Director Nia DaCosta is bringing back the bee-obsessed boogieman with the help of producer Jordan Peele.
This is not a direct remake; it’s being described as a “spiritual sequel” to the 1992 movie. It continues the legend of Daniel Robitaille with some twists. The fantastic cast led by Yahya Abdul-Mateen II and Teyonah Parris; Nia DaCosta is in the director’s chair with Jordan Peele producing. The movie was pulled off the schedule due to theater closures last year and the new release date has been confirmed to be August 27th.
In present day, a decade after the last of the Cabrini towers were torn down, visual artist Anthony McCoy and his girlfriend, gallery director Brianna Cartwright, move into a luxury loft condo in Cabrini, now gentrified beyond recognition and inhabited by upwardly mobile millennials. With Anthony’s painting career on the brink of stalling, a chance encounter with a Cabrini Green old-timer exposes Anthony to the tragically horrific nature of the true story behind Candyman. Anxious to maintain his status in the Chicago art world, Anthony begins to explore these macabre details in his studio as fresh grist for paintings, unknowingly opening a door to a complex past that unravels his own sanity and unleashes a terrifyingly viral wave of violence that puts him on a collision course with destiny.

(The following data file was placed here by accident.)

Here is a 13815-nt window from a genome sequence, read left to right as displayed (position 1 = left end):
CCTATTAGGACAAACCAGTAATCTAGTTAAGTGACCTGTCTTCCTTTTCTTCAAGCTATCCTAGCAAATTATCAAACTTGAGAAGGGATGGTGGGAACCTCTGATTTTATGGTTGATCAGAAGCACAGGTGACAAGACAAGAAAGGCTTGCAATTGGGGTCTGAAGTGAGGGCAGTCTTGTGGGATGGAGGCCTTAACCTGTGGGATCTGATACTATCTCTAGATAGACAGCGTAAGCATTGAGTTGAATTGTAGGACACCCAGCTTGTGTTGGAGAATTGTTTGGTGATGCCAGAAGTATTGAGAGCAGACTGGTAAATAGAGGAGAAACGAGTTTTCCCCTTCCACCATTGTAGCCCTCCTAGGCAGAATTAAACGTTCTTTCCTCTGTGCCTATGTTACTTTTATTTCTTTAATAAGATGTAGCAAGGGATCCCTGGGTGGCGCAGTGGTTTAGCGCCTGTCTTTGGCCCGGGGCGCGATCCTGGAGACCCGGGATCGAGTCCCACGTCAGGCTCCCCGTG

If you weren’t aware, Juneteenth was this last Saturday. Nia DaCosta sat down to talk about how her take on Candyman is inspired by both history and current events.
“Candyman first appeared on film in Bernard Rose’s 1992 cult classic as a vengeful, mystical entity, a victim of a brutal hate crime who externalizes his pain in the same community that once turned against him. Nia DaCosta found inspiration to bring Candyman into a new age. As director of this year’s Candyman, she has created a film rooted in horror that reframes the Candyman legend with new urgency. Produced by Jordan Peele, this film is an exciting, terrifying, entertaining, scary-as-hell horror film that also speaks to the movement and momentum of Black lives now. In this piece, Nia articulates her intentions for her film…”